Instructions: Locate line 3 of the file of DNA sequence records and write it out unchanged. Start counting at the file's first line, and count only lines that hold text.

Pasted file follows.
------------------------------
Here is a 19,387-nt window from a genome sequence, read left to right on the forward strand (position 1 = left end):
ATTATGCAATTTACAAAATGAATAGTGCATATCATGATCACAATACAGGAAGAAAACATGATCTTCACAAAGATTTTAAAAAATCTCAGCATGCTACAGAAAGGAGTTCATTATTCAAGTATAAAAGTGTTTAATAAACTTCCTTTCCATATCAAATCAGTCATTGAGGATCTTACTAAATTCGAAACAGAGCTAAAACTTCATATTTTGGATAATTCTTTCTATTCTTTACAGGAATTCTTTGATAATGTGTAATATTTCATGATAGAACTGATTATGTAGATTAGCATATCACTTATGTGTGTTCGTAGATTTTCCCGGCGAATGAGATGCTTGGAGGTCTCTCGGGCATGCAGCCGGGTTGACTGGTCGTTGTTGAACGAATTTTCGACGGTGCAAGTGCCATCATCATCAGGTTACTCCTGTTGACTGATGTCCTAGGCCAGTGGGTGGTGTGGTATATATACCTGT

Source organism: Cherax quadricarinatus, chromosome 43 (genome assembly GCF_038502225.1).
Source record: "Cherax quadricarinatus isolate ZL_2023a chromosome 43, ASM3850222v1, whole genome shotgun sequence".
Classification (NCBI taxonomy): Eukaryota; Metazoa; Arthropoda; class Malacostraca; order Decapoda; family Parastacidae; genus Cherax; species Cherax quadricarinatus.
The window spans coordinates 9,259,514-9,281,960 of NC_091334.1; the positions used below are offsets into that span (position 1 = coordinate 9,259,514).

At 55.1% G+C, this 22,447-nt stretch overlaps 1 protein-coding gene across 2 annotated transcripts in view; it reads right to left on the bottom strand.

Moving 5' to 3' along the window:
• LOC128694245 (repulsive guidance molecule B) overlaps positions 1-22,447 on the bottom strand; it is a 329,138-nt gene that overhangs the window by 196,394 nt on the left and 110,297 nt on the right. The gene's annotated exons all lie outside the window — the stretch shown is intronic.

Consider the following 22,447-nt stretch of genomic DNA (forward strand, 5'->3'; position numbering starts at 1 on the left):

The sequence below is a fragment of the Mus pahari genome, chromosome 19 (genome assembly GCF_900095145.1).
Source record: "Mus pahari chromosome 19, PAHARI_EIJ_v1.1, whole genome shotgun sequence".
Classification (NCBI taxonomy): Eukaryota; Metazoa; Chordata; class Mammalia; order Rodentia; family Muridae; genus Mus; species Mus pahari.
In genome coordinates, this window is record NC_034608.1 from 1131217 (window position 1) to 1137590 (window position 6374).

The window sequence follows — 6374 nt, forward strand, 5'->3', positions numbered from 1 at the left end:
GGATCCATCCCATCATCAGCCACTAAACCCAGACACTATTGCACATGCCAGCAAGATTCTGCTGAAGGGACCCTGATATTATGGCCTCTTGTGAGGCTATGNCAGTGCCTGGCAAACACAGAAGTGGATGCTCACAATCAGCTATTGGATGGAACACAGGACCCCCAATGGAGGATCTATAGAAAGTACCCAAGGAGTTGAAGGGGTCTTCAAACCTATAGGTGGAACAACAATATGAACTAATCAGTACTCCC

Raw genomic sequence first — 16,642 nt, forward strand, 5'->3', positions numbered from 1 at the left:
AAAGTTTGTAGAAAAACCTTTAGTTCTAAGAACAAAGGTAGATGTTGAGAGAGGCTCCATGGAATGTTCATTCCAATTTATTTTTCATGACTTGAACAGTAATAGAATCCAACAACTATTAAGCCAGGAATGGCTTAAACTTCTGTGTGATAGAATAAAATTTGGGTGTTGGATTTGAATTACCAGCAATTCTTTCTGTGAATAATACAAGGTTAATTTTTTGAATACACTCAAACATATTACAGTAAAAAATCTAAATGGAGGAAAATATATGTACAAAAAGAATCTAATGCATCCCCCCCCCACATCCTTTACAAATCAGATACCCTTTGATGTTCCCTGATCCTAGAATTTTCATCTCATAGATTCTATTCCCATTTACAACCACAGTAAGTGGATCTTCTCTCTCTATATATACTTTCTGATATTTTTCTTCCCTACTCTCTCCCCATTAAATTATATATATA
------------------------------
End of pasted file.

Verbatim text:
Source organism: Cherax quadricarinatus, chromosome 43 (genome assembly GCF_038502225.1).